The younger the child, the better prepare for the forest trip. Let's make the trip not only great fun, but also safe, comfortable and healthy. For ease of use below, a small cheat sheet that you can use, both getting your child and yourself ready:
- a jacket with a hood - it will protect us from the wind, unexpected rain or ticks or cobwebs;
- higher boots, e.g. wellingtons - especially if we are going to the forest, where, apart from damp ground and low litter, we encounter shrubs, prickly blackberry shoots, etc. Well-worn cotton socks are best suited for wellies so that your feet do not sweat;
- harvest basket - preferably wicker, so that the mushrooms can breathe and be as beautiful when they return home, as when they were collected and put into the basket;
- long pants and a long sleeve blouse. We put the trouser legs in galoshes. If it is warm, thin shorts and a blouse are enough, but it is important that the legs and sleeves are always long. Do not dress your child's tracksuits, as blackberry spikes and Velcro fasteners stick to them;
- despite the hood's clothes, it's worth taking a hat or hat. The skin is thinnest on the head, and unfortunately, the forest is full of ticks and other insects, which we do not pay attention to, constantly looking for new mushrooms.
- forest attire should be bright - it will be easier to see us if we move away from the others, we will also notice any insects that have found a place on our backs or shoulders.
Our boy may not withstand a 2-3 hour (or longer) walk in the woods without a snack. It is therefore worth taking with you either a sandwich, or fruit or even a wafer or cookie. It's also a great idea to pack a thermos with tea, especially if it's windy or cold. We don't have to prepare for an exquisite picnic, but a small "something" will definitely be useful to us. We will also gladly eat an apple or banana during the walk.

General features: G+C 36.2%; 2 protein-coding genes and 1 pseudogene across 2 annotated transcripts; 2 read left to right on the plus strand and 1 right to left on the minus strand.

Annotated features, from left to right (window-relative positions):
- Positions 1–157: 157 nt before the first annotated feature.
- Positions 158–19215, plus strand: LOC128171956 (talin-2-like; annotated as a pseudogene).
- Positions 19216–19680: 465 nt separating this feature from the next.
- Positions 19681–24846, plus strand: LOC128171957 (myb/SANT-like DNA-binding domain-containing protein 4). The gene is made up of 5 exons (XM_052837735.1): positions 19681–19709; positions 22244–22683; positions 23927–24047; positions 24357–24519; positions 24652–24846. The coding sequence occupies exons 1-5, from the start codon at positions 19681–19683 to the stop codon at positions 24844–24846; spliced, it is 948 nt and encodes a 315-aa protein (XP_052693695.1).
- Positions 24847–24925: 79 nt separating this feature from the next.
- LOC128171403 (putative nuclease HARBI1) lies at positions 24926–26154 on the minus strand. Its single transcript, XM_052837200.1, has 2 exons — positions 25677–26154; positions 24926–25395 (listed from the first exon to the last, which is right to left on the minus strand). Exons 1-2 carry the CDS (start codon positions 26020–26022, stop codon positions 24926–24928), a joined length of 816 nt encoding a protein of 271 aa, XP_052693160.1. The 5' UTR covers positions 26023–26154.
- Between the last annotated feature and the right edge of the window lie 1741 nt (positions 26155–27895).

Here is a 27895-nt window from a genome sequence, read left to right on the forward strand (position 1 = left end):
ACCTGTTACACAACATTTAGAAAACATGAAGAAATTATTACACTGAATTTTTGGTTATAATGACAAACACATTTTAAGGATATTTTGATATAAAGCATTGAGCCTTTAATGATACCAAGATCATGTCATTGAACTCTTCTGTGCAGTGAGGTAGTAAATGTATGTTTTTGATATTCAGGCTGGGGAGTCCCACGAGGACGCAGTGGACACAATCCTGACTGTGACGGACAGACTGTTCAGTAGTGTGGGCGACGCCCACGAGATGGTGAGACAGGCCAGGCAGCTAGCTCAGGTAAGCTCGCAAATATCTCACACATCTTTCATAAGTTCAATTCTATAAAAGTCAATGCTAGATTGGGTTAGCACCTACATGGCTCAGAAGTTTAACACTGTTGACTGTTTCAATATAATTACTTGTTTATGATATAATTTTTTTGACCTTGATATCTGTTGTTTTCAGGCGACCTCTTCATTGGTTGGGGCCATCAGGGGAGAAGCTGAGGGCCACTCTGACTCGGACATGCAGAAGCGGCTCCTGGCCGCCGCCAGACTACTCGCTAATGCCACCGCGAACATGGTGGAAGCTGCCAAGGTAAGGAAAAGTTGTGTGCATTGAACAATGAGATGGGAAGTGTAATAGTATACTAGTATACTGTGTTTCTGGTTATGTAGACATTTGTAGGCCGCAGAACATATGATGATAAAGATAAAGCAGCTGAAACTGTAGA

What else can be useful?
- toilet paper or handkerchiefs "just in case" (When you follow your need in the forest, look for a safe place where there is as little green as possible - you will avoid "meeting" with a tick or large ants);
- a garbage bag (e.g. for leftover refreshments or other garbage "created" during mushroom picking);
- a bottle of water for rinsing hands or wet wipes - irreplaceable especially after refreshments or physiological needs.
Let's get to know the child before going to the forest with the most common species of mushrooms, so that it can look for them during the trip. Be sure, however, that if finds any mushroom he should inform you of this before he reaches for it himself. The safest, because the most characteristic mushrooms are chanterelles and buttermilk, but it's always worth checking what our child puts in the basket.
Over time, when our Little Mushroomer becomes a seasoned collector, we can broaden his knowledge with species domains, possible occurrences, seasons, etc.
Mushroom trip also good way to have fun. We can make a walk more attractive to a child by inventing special songs to help find e.g. a mushroom or boletus, put together guesswork not only about mushrooms, but the whole forest, its inhabitants, tree species, etc., or invent stories about forest creatures and their adventures.
Finally, remember that the forest is not only a great place to relax, but also a home for many species of animals. So apply the rules of appropriate behavior in the forest, making sure that this forest serves you, animals and other Mushroomers as long as possible.